Just a few short years ago, the idea of Brainfeeder hosting an event at the Hollywood Bowl would have seemed far-fetched, to put it mildly. The Los Angeles-based record label/music collective has built its reputation on representing some truly off-kilter, left-of-center electronic/hip-hop music.

But in recent years, the meteoric rise of its star players — namely Thundercat, The Gaslamp Killer, and founder Flying Lotus — has been hinting at the culmination of such lofty goals. The Brainfeeder at The Bowl event was substantive proof that the crew has come a long way from its early days.

Flying Lotus. Photo: Theo Jemison
Flying Lotus. Photo: Theo Jemison

The concept of “future funk” was certainly an applicable theme of the night. It’s not difficult to draw parallels between the more jazz-influenced progressive stylings of an act like Thundercat and the foundation that pioneer George Clinton helped to establish decades ago.

The former has helped to bring that musical vernacular into a more mainstream conversation, thanks in no small part to his pivotal role in Kendrick Lamar’s To Pimp A Butterfly album and through the success of his two solo albums on Brainfeeder.

Clinton’s influence reigns supreme over all those projects (and not just because he’s present on the first track of that album, “Wesley’s Theory,” which was also produced by — you guessed it — Flying Lotus); the recent announcement that Brainfeeder will be releasing Clinton’s next album is all too fitting, as the lane that Flying Lotus occupies owes much to his daring experimentation and disregard for constricting musical boundaries.

Thundercat w/ Michael McDonald. Photo: Theo Jemison
Thundercat w/ Michael McDonald. Photo: Theo Jemison

Thundercat’s set was as free-flowing and powered by instrumental virtuosity as one might expect, as the frontman led his trio through cuts from his most recent project, The Beyond/Where The Giants Roam. The biggest surprise of the night came during his set when, with just a few songs remaining, he welcomed none other than Michael McDonald to the stage. They jumped right into a grooving cover of the Doobie Brothers’ “What A Fool Believes” and then went into the set closer, Thundercat’s own “Them Changes.”

George Clinton and Parliament-Funkadelic. Photo: Theo Jemison
George Clinton and Parliament-Funkadelic. Photo: Theo Jemison

But McDonald wouldn’t be the last music veteran to take the stage, as George Clinton and Funkadelic would follow with a sprawling set that featured more than a dozen band members ripping through tracks both new (“Ain’t That Funkin’ Kinda Hard On You?”) and classic (“Flashlight,” “Atomic Dog”). Though Clinton’s role in the onstage madness has certainly diminished over the years, he certainly seemed thrilled and engaged with the warm response that The Bowl had for him. It’s hard to think of any other 75-year-old men you can take to a loud concert, let alone get to perform at one.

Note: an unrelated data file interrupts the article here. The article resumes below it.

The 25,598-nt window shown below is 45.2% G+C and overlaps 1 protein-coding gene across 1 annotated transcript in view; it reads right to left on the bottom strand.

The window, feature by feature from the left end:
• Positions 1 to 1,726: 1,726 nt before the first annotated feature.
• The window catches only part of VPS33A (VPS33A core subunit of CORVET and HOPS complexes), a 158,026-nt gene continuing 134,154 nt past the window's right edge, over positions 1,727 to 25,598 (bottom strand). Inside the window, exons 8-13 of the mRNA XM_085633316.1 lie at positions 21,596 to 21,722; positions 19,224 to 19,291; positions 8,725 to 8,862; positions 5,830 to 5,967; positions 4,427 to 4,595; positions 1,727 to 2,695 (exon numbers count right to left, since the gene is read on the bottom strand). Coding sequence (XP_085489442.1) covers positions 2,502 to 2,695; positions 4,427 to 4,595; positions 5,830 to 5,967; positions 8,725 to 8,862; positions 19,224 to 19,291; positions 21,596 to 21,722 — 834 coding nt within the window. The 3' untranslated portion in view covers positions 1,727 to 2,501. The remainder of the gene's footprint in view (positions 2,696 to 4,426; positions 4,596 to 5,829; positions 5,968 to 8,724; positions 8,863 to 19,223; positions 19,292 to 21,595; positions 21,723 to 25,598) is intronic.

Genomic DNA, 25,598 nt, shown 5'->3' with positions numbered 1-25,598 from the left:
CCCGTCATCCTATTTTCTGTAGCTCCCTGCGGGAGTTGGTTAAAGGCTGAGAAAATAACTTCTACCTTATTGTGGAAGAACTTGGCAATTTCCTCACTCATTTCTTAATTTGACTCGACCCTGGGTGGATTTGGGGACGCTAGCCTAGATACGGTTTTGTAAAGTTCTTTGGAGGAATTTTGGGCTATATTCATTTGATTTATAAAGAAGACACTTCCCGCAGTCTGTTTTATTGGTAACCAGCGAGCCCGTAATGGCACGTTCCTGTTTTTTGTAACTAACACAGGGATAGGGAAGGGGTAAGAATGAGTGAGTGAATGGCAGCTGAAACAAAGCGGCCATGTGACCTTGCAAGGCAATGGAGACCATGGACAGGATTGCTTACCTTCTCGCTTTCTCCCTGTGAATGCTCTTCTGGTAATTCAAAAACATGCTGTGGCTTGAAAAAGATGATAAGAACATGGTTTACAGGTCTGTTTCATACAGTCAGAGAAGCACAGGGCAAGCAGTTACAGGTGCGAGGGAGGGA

Flying Lotus. Photo: Theo Jemison
Flying Lotus. Photo: Theo Jemison

But of course, the real poster child of the Brainfeeder movement is Flying Lotus. As the night’s headliner, he plowed through a DJ set that was powered by some of the most intensely spectacular visuals I’ve ever seen. While incorporating stunning projections into his set isn’t particularly a new element in his live show, the resources of the Hollywood Bowl as a venue upped the jaw-dropping factor to the tenth degree.

Flying Lotus. Photo: Theo Jemison
Flying Lotus. Photo: Theo Jemison

When he wasn’t traipsing about in the shadows behind the massive screen, he took to the catwalk to rap as his once-secret-alter-ego Captain Murphy. Pulling from his vast catalog, Lotus seamlessly tweaked and edited tracks from his Reset EP, Cosmogramma, his most recent record (You’re Dead!), and more.

Shabazz Palaces. Photo: Theo Jemison
Shabazz Palaces. Photo: Theo Jemison

It certainly seems as though Brainfeeder has an exciting trajectory ahead of it in the coming years, with its scheduled new slew of album releases and the announcement of Flying Lotus’s Brainfeeder film division. Surreal as it might have seemed to witness this celebration at the Hollywood Bowl, the night also reaffirmed that such grand spectacle may soon become more of the rule than the exception for this trailblazing crew of visionaries.

The Gaslamp Killer. Photo: Theo Jemison
The Gaslamp Killer. Photo: Theo Jemison

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